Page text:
Monday, 8 November 2010

If you haven't got anything to say, keep quiet.

This might be a bit of a rant, so sorry about that. But there’s some stuff being spouted by so-called social media gurus/experts/thought leaders [delete as appropriate] that’s driving me nuts.

The latest is a post I saw today by someone who shall remain nameless about the ‘optimum’ number of tweets you should send in a day (apparently it’s 22). This gem of marketing information is designed to help companies understand and plan how much resource they should throw at Twitter.

Is this really a valuable lesson in using Twitter as a marketing tool? Doesn’t it depend on what you want to say? I mean, I could fill up my weekly quota on a Saturday evening in front of the X Factor. It wouldn’t help our marketing much. And if you’re issuing company information 22 times a day, then God help you. And your dwindling band of followers.

It just smacks of the bad old days of PR, when a client brief would come in that made you want to cry, by claiming that one of the PR ‘objectives’ was to issue 48 press releases a year. No news, mind, just press releases.

I’m not pretending to be a Twitter expert (does such a thing exist?). But I think the only thing people care about on Twitter is whether you’re interesting. There are some people I follow who don’t say anything for a few days, but when they do, they really make me laugh. Or are a really useful source of information. There are others whom I’ve un-followed because they do nothing but self-promote.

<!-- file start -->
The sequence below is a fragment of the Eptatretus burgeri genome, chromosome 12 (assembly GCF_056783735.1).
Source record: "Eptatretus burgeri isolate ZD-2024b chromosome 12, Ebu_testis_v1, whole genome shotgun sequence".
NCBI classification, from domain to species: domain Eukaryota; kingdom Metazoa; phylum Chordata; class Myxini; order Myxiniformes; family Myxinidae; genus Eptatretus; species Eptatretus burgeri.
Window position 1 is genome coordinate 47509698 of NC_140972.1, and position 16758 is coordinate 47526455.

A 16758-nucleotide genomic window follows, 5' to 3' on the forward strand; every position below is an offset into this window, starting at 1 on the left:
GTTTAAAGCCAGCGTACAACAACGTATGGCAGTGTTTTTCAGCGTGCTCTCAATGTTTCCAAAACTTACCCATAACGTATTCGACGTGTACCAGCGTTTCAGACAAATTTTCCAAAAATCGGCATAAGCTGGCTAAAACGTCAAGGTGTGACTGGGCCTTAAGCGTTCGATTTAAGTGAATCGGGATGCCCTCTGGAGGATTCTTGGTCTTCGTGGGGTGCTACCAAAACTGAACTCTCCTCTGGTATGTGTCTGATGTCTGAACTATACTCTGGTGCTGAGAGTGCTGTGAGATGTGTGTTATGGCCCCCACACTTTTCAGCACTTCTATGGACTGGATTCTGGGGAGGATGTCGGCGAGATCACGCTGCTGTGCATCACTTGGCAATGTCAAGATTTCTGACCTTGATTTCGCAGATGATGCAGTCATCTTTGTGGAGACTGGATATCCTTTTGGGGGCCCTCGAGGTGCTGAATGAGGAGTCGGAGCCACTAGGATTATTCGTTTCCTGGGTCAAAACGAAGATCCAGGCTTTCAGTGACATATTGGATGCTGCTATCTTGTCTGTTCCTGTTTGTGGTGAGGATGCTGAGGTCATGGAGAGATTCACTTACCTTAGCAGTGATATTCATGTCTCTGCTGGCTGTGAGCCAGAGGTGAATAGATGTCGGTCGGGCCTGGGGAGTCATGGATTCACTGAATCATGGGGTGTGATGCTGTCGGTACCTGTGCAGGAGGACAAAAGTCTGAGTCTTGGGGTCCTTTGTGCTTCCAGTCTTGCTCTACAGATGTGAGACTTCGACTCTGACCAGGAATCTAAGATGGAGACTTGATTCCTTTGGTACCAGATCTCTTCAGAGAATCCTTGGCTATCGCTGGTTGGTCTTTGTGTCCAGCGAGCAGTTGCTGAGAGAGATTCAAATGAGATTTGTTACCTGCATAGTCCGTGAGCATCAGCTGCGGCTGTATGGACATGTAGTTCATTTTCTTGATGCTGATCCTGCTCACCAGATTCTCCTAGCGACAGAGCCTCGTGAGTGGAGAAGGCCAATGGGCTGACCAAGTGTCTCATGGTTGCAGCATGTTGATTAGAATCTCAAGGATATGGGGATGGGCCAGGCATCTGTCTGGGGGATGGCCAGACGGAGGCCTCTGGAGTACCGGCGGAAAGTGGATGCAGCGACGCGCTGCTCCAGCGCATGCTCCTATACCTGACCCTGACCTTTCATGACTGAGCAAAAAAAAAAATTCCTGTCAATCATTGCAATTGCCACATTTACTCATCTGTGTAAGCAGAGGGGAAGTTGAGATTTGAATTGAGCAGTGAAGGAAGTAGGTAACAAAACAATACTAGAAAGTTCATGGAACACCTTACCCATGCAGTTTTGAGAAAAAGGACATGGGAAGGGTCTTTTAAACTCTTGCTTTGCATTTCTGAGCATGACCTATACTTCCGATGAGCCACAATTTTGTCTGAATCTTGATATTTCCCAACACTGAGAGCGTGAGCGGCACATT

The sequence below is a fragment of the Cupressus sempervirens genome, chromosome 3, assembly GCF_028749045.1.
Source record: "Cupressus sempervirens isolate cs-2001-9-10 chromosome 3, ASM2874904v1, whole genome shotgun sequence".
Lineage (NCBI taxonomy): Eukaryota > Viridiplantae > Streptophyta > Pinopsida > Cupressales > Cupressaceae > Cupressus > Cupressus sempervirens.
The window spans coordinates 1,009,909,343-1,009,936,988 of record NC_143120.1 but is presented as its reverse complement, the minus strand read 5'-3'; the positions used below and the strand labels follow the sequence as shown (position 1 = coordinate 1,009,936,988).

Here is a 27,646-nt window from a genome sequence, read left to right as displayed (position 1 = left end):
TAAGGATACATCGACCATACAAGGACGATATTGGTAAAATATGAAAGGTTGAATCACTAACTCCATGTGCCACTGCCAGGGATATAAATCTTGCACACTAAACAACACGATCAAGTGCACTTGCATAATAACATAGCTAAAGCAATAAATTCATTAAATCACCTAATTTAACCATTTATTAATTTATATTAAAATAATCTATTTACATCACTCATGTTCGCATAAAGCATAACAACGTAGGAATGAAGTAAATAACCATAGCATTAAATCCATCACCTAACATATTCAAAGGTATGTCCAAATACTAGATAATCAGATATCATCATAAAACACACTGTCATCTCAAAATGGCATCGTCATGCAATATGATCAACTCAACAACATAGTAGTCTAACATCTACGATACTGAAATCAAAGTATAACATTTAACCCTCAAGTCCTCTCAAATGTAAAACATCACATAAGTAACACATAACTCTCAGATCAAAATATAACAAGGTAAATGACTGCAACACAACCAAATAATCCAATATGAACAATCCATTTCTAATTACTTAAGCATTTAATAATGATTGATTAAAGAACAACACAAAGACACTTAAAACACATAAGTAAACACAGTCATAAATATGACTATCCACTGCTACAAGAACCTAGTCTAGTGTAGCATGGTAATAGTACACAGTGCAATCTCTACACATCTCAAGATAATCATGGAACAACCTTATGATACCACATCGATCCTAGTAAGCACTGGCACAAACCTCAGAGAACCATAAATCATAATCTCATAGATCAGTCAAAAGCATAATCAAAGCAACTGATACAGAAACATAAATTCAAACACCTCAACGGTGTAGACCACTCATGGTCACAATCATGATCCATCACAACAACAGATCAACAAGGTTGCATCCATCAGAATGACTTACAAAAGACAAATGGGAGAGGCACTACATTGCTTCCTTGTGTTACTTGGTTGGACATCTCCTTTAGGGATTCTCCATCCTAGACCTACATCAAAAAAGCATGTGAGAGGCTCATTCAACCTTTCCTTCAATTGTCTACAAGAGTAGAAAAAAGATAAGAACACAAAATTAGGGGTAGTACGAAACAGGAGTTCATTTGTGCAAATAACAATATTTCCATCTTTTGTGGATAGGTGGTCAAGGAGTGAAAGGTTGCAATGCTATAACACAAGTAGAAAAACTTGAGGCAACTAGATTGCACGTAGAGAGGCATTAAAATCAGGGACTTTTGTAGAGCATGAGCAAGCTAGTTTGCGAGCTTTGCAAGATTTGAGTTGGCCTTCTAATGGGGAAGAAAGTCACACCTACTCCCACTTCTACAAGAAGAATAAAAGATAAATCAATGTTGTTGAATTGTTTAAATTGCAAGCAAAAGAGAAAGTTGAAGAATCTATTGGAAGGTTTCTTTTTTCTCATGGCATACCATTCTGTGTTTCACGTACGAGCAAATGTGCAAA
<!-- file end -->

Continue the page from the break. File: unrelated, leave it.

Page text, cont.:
If you’re a normal person, there will be some days when you just don’t have much to say. So maybe you just shouldn’t say anything. 

And now I'll take my own advice, log off and have a large glass of wine. 

Tuesday, 2 November 2010

No single discipline ‘owns’ social media.

What's with the debate about who owns social media - is it marketing, is it communications, is it sales, is it customer service?

You might as well say, who owns the phone: comms or customer service? Print media: Advertising or PR? Facebook: comms, advertising, customer service and marketing? (Or just you and your mates?)

I remember this debate about search, when it was still a fairly new marketing tool 10 years or so ago. We were involved with Overture as it launched into the UK, and there was a big issue around whether sales, web development, IT, marketing or ecommerce heads ‘owned’ search. Now, of course, it’s seen as a broad sales and marketing discipline and is integrated (or should be) to every part of the business, depending on what outcome you’re trying to achieve. Communicators use search to support campaigns; as do advertisers; as do marketing heads in launching a new product; as do customer support teams to help people looking to resolve an issue; and so on.  It fits into the overall business strategy.

The same will happen with social media. Every department in the business will ‘own’ part of it. PR / comms are becoming much more social. Advertisers are using Facebook, or highly targeted social advertising, and incorporating social media to their campaigns (is the Meerkat advertising or comms, now Orlov has his own Twitter feed?). Search is becoming social; BT Care is a great example of customer service over Twitter; and you can sell through Facebook.

The ‘who owns what’ debate is completely irrelevant. More to the point - where are your audiences, and what do they want to do over what channel? Ultimately, consumers own social media, and it’s up to businesses to respond accordingly.